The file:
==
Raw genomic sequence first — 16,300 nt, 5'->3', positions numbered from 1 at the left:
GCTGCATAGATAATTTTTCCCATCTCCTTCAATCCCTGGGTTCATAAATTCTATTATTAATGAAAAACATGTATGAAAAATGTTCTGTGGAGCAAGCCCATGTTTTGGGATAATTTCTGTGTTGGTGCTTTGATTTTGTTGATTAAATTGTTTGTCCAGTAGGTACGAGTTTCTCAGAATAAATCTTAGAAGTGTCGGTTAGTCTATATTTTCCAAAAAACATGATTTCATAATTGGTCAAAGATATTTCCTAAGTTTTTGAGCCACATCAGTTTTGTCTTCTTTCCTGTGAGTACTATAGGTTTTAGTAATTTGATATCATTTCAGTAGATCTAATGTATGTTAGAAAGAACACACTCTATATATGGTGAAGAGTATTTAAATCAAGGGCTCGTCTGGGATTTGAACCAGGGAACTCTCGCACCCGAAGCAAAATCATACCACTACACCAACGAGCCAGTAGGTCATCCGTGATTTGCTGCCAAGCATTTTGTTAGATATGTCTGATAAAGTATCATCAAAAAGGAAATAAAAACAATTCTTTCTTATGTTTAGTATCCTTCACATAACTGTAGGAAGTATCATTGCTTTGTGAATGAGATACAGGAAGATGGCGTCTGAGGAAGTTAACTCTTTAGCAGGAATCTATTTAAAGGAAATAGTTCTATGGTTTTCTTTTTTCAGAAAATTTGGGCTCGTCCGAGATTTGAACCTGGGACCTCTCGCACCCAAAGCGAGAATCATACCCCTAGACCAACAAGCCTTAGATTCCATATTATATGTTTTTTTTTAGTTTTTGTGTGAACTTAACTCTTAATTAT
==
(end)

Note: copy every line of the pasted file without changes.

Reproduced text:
Raw genomic sequence first — 16,300 nt, 5'->3', positions numbered from 1 at the left:
GCTGCATAGATAATTTTTCCCATCTCCTTCAATCCCTGGGTTCATAAATTCTATTATTAATGAAAAACATGTATGAAAAATGTTCTGTGGAGCAAGCCCATGTTTTGGGATAATTTCTGTGTTGGTGCTTTGATTTTGTTGATTAAATTGTTTGTCCAGTAGGTACGAGTTTCTCAGAATAAATCTTAGAAGTGTCGGTTAGTCTATATTTTCCAAAAAACATGATTTCATAATTGGTCAAAGATATTTCCTAAGTTTTTGAGCCACATCAGTTTTGTCTTCTTTCCTGTGAGTACTATAGGTTTTAGTAATTTGATATCATTTCAGTAGATCTAATGTATGTTAGAAAGAACACACTCTATATATGGTGAAGAGTATTTAAATCAAGGGCTCGTCTGGGATTTGAACCAGGGAACTCTCGCACCCGAAGCAAAATCATACCACTACACCAACGAGCCAGTAGGTCATCCGTGATTTGCTGCCAAGCATTTTGTTAGATATGTCTGATAAAGTATCATCAAAAAGGAAATAAAAACAATTCTTTCTTATGTTTAGTATCCTTCACATAACTGTAGGAAGTATCATTGCTTTGTGAATGAGATACAGGAAGATGGCGTCTGAGGAAGTTAACTCTTTAGCAGGAATCTATTTAAAGGAAATAGTTCTATGGTTTTCTTTTTTCAGAAAATTTGGGCTCGTCCGAGATTTGAACCTGGGACCTCTCGCACCCAAAGCGAGAATCATACCCCTAGACCAACAAGCCTTAGATTCCATATTATATGTTTTTTTTTAGTTTTTGTGTGAACTTAACTCTTAATTAT